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Now Playing: Spec Ops – The Line

Spec Ops: The Line

Spec Ops: The Line has accrued a bizarre reputation as a third-person cover-based shooter that stands against violence. This is obviously and annoyingly oxymoronic, to have the game condemning the source of its own entertainment value. I’m not the first to say so.

But the contradictory nature of the narrative does offer a surprising level of motivation, pulling you deeper into the game to see what sort of knots the protagonists will tie themselves into next over the games’ central moral conundrum. The writing and acting are excellent, and the script does its very best to scale the impossible face of paradox.

Lucky job too, because as a shooter alone it’s merely fair to good. All the essential ingredients are there, but the context-sensitive controls are often frustratingly clumsy, and the initially impressive library of weapons have a tediously indentikit feel. In play terms alone it’s hard to see why you’d pick this over a Gears of War or a Band of Brothers.

The answer is that struggling, wriggling plot. And the more of the game I’ve played, the more I’ve come to suspect that a lot of critics got it wrong: this isn’t a violent game condemning violence so much as one that tries to unpick the often-flimsy motivations and justifications offered for violence by its perpetrators.

Once I’d seen it from that angle, it became a much more subversive and less problematic experience, allowing me to soar over the games’ jagged narrative canyons with a clearer and more appreciative eye.

The Line demonstrates that a compelling story can often trump detailed mechanics when it comes to video games. It’s a lesson more AAA writers and producers ought to learn.

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Brandon loves games, which shouldn't be a surprise given where you're reading this. He has written for GameShark, The Escapist and G4, and made them all less relevant as a result.

5 thoughts to “Now Playing: Spec Ops – The Line”

  1. I haven’t played this game yet, but I’ve heard a lot about it. Is it still actually worth playing now or is having heard of the major themes and some specific scenes enough to spoil the impact of the experience?

    1. If you are interested in a game that at the very least is trying to have a conversation about violence in video games, I say give it a try. I never thought that it made a particularly strong statement against violence, pretty much the only way to interact with other characters in the game is to shoot them. That being said, it does have a lot to say on what it does to someone who only has violence as a “solution” to his problems.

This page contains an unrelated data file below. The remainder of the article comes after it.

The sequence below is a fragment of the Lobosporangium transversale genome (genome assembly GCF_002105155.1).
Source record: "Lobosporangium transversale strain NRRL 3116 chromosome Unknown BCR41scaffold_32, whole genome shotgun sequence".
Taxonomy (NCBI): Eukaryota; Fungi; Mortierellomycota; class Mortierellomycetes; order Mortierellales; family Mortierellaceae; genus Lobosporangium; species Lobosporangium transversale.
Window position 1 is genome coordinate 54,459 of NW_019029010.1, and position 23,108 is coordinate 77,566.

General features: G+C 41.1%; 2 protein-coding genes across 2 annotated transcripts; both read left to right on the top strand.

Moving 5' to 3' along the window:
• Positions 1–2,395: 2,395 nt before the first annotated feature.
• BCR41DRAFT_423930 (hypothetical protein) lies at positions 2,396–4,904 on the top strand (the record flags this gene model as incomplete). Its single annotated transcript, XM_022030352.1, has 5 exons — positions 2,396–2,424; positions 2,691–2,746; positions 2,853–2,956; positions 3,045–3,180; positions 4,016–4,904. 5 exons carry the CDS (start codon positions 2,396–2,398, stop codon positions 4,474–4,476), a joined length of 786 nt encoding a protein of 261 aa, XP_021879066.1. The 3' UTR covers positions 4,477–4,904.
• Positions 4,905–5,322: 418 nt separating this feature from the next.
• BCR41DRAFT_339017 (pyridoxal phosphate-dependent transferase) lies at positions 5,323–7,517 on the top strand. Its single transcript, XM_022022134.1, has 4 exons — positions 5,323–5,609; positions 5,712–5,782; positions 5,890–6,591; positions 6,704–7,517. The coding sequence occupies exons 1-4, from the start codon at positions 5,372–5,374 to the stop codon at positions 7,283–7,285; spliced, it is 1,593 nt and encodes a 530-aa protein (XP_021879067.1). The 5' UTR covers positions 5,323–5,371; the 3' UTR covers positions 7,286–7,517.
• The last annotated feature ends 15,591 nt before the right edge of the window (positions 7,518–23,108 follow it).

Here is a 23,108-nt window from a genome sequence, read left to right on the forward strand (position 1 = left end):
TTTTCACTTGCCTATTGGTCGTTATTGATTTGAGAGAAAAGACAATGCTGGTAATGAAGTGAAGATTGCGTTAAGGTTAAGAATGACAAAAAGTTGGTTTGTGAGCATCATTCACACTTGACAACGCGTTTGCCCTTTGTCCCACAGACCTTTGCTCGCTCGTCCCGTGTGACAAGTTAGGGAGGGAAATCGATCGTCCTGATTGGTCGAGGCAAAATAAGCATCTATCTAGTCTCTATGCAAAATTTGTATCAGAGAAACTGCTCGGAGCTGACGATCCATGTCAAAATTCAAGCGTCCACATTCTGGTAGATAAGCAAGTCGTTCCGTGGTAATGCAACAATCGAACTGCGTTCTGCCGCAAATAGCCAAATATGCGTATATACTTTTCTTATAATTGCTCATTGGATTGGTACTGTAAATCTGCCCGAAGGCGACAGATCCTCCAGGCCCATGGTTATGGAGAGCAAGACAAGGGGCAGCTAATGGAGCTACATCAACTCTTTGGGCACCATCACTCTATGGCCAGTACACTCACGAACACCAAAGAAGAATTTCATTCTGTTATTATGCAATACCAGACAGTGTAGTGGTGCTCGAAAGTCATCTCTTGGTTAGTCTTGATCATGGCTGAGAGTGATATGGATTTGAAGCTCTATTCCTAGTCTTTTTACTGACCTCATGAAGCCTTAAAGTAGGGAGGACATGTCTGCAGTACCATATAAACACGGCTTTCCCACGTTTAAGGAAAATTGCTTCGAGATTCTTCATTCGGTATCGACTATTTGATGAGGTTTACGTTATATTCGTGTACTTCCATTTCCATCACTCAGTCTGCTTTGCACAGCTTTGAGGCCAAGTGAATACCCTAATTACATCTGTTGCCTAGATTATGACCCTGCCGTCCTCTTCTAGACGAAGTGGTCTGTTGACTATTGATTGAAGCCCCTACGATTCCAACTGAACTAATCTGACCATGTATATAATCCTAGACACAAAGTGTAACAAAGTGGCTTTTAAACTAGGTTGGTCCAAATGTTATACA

What I think drew people to it in the first place is that it has anything to say at all about the nature of violence and video games. In a desert any water is good water.

      1. The lack of choice made the game feel flat to me. It is utterly linear. The only choice given to the player is if you want to shoot the enemy in the torso or the head. You’re not committing the atrocities in the game, you’re just watching them happen in spite of yourself.

        Maybe if there had been choice it would have had more impact.

  2. How is a game that rewards players for “350 kills with any rifle”, “killing three enemies with one grenade”, and “getting 250 headshots” (all actual achievments/trophies) having any kind of “conversation” about violence? Let alone that the silly campaign- written at about the level of a kid’s picture book about the My Lai massacre- is back ended with multiplayer and it’s usual rewards-for-murder scoring scheme?

    It’s just plain bullshit to pretend like this game is saying anything deeper or more meaningful than Bulletstorm. The intent is there, but it is clearly the wrong genre, the wrong gameplay, and the wrong medium for these minds of messages to carry any impact to anyone over the age of fifteen.

    What the game is, however, is a great example of how pitiful it is when game developers strain themselves trying to reach for artistic credibility…while wallowing in the very things that are keeping the medium locked down in pre-teen murder fantasy. Bioshock Infinite and The Last of Us are so shining examples of the shockingly low standards of storytelling in video games and a general failure of the medium to convey narrative and meaning through actual gameplay.

    1. Predictably, I don’t entirely agree. The idea the game is “anti-violence” is clearly nonsense, but abut halfway thought I started to see parallels between the reasoning offered by the protagonists for their action and those given by UK and US politicians for the invasions of Iraq and Afghanistan.

      Perhaps I imagined them, but having got that notion, the whole setup seemed to make a lot more sense. “Here are the appalling consequences of your violence,” the game said and then asked “Why? Do the reasons given for this on either side stack up? Do they justify the consequences?” To which the answer is, of course, no.

      If I’m right, then that goes on to justify my praise of the games’ writing. That’s there’s any level of allegory at all in a gaming plotline puts it a substantive cut above any other big-budget game around.

      It’s patently false that a violent game automatically disqualifies itself from saying anything useful about violence. Look at Hotline Miami. Basing play on murder prevents a game from taking a pacifist stance, but it doesn’t mean there’s not a huge gray area between the extremes to explore.

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